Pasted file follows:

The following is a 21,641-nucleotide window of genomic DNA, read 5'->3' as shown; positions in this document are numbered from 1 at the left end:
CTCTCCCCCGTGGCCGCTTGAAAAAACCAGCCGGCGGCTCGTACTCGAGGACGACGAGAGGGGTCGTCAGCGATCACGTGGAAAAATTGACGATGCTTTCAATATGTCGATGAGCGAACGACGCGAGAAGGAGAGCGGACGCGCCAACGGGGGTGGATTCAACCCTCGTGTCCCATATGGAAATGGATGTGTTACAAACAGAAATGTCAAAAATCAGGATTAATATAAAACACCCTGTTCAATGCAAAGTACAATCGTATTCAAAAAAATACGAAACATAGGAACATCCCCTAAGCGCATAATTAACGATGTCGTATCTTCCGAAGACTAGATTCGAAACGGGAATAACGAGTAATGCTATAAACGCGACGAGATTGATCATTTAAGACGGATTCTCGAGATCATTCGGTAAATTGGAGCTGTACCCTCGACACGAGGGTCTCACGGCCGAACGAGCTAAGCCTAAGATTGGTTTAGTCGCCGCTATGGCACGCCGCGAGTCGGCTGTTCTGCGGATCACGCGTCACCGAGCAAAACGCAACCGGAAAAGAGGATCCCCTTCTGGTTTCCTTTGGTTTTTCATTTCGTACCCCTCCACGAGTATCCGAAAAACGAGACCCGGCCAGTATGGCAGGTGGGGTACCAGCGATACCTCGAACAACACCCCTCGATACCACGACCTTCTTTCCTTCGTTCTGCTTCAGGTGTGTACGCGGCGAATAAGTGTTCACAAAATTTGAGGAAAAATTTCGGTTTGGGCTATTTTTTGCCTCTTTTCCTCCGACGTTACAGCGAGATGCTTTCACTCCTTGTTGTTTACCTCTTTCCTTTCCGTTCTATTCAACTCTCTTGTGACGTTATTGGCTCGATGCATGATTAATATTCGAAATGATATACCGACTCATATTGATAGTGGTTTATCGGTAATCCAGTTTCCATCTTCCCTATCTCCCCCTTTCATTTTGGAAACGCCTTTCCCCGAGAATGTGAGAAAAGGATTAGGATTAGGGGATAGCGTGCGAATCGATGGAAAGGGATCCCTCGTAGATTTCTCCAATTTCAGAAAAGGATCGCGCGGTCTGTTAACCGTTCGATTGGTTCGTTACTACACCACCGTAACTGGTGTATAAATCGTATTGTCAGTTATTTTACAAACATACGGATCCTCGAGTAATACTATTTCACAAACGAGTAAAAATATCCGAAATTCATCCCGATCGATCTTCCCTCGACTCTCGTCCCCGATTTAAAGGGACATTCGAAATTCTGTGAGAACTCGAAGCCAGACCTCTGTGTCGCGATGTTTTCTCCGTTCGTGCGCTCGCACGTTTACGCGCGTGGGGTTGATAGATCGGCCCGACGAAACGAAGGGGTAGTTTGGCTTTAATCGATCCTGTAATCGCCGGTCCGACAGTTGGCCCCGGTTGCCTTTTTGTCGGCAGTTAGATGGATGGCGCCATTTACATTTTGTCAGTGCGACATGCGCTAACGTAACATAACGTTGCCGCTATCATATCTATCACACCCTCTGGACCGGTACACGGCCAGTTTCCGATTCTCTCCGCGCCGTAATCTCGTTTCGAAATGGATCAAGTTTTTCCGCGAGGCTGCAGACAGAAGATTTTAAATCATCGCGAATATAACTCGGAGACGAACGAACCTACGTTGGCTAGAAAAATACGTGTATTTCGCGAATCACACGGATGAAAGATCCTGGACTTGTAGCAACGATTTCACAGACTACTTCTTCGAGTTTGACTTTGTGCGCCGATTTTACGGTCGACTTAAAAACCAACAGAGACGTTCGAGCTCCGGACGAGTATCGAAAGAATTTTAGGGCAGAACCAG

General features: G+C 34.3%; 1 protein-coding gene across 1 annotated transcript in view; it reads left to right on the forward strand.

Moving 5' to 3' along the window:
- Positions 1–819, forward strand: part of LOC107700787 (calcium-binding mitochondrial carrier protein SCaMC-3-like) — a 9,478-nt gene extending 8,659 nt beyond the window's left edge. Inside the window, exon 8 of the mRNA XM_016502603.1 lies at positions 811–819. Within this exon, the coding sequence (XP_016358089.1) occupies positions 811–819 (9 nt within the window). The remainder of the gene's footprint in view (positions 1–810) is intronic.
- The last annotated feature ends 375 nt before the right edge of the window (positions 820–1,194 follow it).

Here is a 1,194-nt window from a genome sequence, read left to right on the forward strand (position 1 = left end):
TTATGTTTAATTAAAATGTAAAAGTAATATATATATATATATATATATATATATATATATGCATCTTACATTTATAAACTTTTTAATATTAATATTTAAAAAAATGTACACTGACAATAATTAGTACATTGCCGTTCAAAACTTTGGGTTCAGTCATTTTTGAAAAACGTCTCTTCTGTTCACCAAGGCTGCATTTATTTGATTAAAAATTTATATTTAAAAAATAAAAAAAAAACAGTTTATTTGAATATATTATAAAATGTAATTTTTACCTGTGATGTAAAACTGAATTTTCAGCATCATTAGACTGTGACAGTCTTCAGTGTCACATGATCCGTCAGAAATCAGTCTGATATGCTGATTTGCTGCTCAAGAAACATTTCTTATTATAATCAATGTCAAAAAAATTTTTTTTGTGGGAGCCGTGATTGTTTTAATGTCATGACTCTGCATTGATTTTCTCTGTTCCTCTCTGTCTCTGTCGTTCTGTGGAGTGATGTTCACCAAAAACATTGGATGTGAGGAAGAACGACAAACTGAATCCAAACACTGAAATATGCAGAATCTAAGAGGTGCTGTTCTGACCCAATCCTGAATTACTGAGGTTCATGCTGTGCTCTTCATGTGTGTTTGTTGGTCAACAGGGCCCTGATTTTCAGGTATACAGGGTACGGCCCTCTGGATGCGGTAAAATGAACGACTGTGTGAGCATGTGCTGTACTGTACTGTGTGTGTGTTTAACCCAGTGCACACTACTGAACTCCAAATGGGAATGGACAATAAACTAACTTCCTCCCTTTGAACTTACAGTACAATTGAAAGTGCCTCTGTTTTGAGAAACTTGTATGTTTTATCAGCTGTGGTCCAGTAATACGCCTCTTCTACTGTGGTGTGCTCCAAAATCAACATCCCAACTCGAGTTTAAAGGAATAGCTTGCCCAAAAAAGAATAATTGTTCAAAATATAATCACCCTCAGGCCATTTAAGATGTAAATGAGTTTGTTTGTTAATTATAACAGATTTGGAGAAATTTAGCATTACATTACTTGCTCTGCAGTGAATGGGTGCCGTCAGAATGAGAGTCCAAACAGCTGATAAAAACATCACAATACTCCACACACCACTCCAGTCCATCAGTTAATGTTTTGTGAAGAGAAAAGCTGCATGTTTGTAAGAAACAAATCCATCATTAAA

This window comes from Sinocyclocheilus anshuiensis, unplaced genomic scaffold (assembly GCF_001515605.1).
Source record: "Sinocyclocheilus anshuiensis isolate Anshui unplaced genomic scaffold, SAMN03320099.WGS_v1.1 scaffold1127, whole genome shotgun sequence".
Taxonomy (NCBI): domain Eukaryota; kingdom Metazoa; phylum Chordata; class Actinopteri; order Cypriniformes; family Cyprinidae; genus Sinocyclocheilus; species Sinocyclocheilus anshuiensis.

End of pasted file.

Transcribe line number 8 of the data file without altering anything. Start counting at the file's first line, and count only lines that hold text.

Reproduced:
TTATGTTTAATTAAAATGTAAAAGTAATATATATATATATATATATATATATATATATATGCATCTTACATTTATAAACTTTTTAATATTAATATTTAAAAAAATGTACACTGACAATAATTAGTACATTGCCGTTCAAAACTTTGGGTTCAGTCATTTTTGAAAAACGTCTCTTCTGTTCACCAAGGCTGCATTTATTTGATTAAAAATTTATATTTAAAAAATAAAAAAAAAACAGTTTATTTGAATATATTATAAAATGTAATTTTTACCTGTGATGTAAAACTGAATTTTCAGCATCATTAGACTGTGACAGTCTTCAGTGTCACATGATCCGTCAGAAATCAGTCTGATATGCTGATTTGCTGCTCAAGAAACATTTCTTATTATAATCAATGTCAAAAAAATTTTTTTTGTGGGAGCCGTGATTGTTTTAATGTCATGACTCTGCATTGATTTTCTCTGTTCCTCTCTGTCTCTGTCGTTCTGTGGAGTGATGTTCACCAAAAACATTGGATGTGAGGAAGAACGACAAACTGAATCCAAACACTGAAATATGCAGAATCTAAGAGGTGCTGTTCTGACCCAATCCTGAATTACTGAGGTTCATGCTGTGCTCTTCATGTGTGTTTGTTGGTCAACAGGGCCCTGATTTTCAGGTATACAGGGTACGGCCCTCTGGATGCGGTAAAATGAACGACTGTGTGAGCATGTGCTGTACTGTACTGTGTGTGTGTTTAACCCAGTGCACACTACTGAACTCCAAATGGGAATGGACAATAAACTAACTTCCTCCCTTTGAACTTACAGTACAATTGAAAGTGCCTCTGTTTTGAGAAACTTGTATGTTTTATCAGCTGTGGTCCAGTAATACGCCTCTTCTACTGTGGTGTGCTCCAAAATCAACATCCCAACTCGAGTTTAAAGGAATAGCTTGCCCAAAAAAGAATAATTGTTCAAAATATAATCACCCTCAGGCCATTTAAGATGTAAATGAGTTTGTTTGTTAATTATAACAGATTTGGAGAAATTTAGCATTACATTACTTGCTCTGCAGTGAATGGGTGCCGTCAGAATGAGAGTCCAAACAGCTGATAAAAACATCACAATACTCCACACACCACTCCAGTCCATCAGTTAATGTTTTGTGAAGAGAAAAGCTGCATGTTTGTAAGAAACAAATCCATCATTAAA